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  • In light of the passage of the Disabilities Act, the Jamaica Council for Persons with Disabilities (JCPD) is urging persons with disabilities to become registered members.
  • Other benefits include therapy sessions, concessionary bus fares with the Jamaica Urban Transit Company (JUTC) and income tax exemptions in specific cases.
  • Currently, the JCPD has in the region of 27,000 registered members. However, figures from the Statistical Institute of Jamaica reveal that there are approximately 785,000 Jamaicans living with a form of disability.

In light of the recent passage of the Disabilities Act, the Jamaica Council for Persons with Disabilities (JCPD) is again urging persons with disabilities to become registered members of the Council.

Speaking at a Jamaica Information Service (JIS) ‘Think Tank’, today (November 19), Executive Director for the JCPD, Christine Hendricks, said many persons with disabilities are afraid of being identified, but there are numerous benefits if they get registered.

“There are economic empowerment grants that persons can get to start income generating projects. Persons can also get assistance with assistive aids, devices that can help them to function better in society,” she informed.

Presently, individuals can get up to $150,000, while groups of persons with disabilities and others without disabilities can receive up to $400,000 for their projects.

Other benefits include therapy sessions, concessionary bus fares with the Jamaica Urban Transit Company (JUTC) and income tax exemptions in specific cases.

Mrs. Hendricks noted that since the discussions surrounding the Disabilities Act, more disabled persons have joined the Council, but added that the number is still only a small percentage of the total number of Jamaicans with disabilities. Part of that challenge, she noted, is the slow process at health facilities.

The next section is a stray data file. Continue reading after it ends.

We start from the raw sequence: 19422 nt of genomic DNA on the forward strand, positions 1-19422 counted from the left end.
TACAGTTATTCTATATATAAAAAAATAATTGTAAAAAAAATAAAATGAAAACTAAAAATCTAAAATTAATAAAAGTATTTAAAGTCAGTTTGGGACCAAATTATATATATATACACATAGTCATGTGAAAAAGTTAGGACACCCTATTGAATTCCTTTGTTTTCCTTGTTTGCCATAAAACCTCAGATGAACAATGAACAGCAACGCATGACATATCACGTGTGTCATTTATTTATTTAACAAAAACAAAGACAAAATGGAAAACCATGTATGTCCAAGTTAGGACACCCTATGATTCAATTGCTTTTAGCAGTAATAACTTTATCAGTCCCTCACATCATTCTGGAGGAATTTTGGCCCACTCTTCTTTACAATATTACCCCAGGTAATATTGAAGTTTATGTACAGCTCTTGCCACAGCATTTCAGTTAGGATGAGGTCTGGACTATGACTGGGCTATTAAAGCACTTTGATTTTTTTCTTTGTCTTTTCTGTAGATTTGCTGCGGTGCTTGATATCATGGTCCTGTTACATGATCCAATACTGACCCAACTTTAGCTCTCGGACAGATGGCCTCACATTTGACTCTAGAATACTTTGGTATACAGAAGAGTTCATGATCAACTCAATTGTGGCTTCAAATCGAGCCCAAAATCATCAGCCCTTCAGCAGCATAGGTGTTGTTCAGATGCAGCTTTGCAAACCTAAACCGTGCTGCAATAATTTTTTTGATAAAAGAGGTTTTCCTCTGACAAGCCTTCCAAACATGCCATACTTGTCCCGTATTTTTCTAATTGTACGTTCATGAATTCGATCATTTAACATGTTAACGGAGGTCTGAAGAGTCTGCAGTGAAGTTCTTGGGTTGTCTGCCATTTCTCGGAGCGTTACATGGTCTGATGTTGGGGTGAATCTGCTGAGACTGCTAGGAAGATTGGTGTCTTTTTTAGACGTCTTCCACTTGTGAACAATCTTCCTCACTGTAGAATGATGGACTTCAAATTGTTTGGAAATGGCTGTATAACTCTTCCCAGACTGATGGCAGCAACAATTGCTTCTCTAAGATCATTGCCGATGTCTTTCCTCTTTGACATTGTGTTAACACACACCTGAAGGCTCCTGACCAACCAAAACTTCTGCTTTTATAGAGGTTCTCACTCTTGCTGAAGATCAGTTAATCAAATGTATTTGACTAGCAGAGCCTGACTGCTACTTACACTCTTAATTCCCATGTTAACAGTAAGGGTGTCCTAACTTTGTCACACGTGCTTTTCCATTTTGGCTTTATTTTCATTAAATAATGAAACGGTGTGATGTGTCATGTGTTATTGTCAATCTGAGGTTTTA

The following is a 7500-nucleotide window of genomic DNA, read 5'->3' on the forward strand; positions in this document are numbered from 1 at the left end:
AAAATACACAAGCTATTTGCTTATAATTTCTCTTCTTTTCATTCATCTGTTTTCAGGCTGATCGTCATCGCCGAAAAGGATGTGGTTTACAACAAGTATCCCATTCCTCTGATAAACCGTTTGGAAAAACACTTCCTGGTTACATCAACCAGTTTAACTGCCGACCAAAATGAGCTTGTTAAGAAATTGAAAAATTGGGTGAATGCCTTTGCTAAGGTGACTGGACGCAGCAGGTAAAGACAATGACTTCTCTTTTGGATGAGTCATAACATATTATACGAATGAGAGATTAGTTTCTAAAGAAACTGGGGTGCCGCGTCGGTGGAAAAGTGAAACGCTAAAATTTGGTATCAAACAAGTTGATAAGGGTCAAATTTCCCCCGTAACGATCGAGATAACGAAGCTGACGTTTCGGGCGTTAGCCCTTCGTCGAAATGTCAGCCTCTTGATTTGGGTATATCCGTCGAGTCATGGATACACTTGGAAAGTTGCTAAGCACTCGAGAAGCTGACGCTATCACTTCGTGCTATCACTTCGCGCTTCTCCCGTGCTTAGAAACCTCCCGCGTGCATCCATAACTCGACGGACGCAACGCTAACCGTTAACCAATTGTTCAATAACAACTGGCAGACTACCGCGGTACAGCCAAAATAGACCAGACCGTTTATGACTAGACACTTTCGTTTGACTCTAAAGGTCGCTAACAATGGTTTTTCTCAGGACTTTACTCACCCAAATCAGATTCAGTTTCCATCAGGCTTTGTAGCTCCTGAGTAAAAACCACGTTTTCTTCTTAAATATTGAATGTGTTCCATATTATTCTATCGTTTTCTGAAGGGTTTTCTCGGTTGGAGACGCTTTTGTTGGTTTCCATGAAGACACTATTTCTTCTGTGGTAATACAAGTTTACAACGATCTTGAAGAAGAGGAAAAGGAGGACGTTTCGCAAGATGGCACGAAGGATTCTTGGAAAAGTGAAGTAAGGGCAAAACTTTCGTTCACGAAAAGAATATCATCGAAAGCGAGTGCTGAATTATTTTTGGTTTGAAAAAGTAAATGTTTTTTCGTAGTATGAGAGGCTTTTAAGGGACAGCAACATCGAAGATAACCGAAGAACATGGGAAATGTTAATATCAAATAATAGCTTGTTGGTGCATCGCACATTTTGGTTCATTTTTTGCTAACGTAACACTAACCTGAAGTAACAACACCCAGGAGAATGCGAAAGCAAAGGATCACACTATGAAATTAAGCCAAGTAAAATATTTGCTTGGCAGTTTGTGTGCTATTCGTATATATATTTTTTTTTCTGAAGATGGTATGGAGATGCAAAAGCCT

“Persons cannot be fully registered unless a medical report is completed and when our persons turn up at the health facilities, many times because of the stress and strain of the system, they turn away,” she said.

That challenge, she noted, has lessened since the implementation of the mandatory child health and development passport in 2010, which provides details on a child’s growth and development, including disabilities from birth to the age of 17.

In the meantime, the JCPD head said the disabled community has a variety of skills and talents that if utilized, can contribute to the economic development of the country.

Currently, the JCPD has in the region of 27,000 registered members. However, figures from the Statistical Institute of Jamaica reveal that there are approximately 785,000 Jamaicans living with a form of disability.

The JCPD is the body charged with the responsibility to promote, protect and ensure the full and equal enjoyment by persons with disabilities, of privileges, interests, benefits and treatment, on equal basis with others.

 

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